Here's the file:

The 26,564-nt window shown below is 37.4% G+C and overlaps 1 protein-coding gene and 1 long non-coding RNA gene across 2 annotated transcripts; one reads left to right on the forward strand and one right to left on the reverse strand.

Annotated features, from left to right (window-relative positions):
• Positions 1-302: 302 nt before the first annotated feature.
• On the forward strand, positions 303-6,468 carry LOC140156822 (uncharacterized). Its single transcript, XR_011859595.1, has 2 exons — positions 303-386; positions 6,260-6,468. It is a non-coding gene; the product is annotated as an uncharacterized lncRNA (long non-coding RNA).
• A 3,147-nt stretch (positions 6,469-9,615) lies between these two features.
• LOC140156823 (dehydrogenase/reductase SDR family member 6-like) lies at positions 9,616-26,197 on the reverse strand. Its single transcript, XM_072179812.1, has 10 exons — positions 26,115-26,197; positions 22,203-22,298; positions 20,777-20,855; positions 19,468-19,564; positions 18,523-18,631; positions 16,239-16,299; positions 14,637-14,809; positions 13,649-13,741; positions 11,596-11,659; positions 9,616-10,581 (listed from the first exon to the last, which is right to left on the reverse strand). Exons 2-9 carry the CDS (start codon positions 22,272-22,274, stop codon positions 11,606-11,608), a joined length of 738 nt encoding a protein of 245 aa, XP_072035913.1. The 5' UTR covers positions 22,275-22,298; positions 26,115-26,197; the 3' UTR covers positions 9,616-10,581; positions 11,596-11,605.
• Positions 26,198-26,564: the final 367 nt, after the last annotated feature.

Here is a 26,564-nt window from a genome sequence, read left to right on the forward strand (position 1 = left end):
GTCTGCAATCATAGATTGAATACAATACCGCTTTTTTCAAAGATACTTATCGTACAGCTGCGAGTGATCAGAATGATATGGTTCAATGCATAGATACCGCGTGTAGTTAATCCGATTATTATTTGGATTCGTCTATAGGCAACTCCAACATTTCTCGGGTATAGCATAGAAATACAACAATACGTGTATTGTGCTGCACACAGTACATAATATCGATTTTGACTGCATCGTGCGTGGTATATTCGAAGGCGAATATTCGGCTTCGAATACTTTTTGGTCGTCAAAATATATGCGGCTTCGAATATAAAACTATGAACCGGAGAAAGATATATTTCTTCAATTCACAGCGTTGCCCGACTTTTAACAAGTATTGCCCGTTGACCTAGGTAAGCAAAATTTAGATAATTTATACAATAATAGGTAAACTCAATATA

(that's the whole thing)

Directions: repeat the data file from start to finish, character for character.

The 26,564-nt window shown below is 37.4% G+C and overlaps 1 protein-coding gene and 1 long non-coding RNA gene across 2 annotated transcripts; one reads left to right on the forward strand and one right to left on the reverse strand.

Annotated features, from left to right (window-relative positions):
• Positions 1-302: 302 nt before the first annotated feature.
• On the forward strand, positions 303-6,468 carry LOC140156822 (uncharacterized). Its single transcript, XR_011859595.1, has 2 exons — positions 303-386; positions 6,260-6,468. It is a non-coding gene; the product is annotated as an uncharacterized lncRNA (long non-coding RNA).
• A 3,147-nt stretch (positions 6,469-9,615) lies between these two features.
• LOC140156823 (dehydrogenase/reductase SDR family member 6-like) lies at positions 9,616-26,197 on the reverse strand. Its single transcript, XM_072179812.1, has 10 exons — positions 26,115-26,197; positions 22,203-22,298; positions 20,777-20,855; positions 19,468-19,564; positions 18,523-18,631; positions 16,239-16,299; positions 14,637-14,809; positions 13,649-13,741; positions 11,596-11,659; positions 9,616-10,581 (listed from the first exon to the last, which is right to left on the reverse strand). Exons 2-9 carry the CDS (start codon positions 22,272-22,274, stop codon positions 11,606-11,608), a joined length of 738 nt encoding a protein of 245 aa, XP_072035913.1. The 5' UTR covers positions 22,275-22,298; positions 26,115-26,197; the 3' UTR covers positions 9,616-10,581; positions 11,596-11,605.
• Positions 26,198-26,564: the final 367 nt, after the last annotated feature.

Here is a 26,564-nt window from a genome sequence, read left to right on the forward strand (position 1 = left end):
GTCTGCAATCATAGATTGAATACAATACCGCTTTTTTCAAAGATACTTATCGTACAGCTGCGAGTGATCAGAATGATATGGTTCAATGCATAGATACCGCGTGTAGTTAATCCGATTATTATTTGGATTCGTCTATAGGCAACTCCAACATTTCTCGGGTATAGCATAGAAATACAACAATACGTGTATTGTGCTGCACACAGTACATAATATCGATTTTGACTGCATCGTGCGTGGTATATTCGAAGGCGAATATTCGGCTTCGAATACTTTTTGGTCGTCAAAATATATGCGGCTTCGAATATAAAACTATGAACCGGAGAAAGATATATTTCTTCAATTCACAGCGTTGCCCGACTTTTAACAAGTATTGCCCGTTGACCTAGGTAAGCAAAATTTAGATAATTTATACAATAATAGGTAAACTCAATATA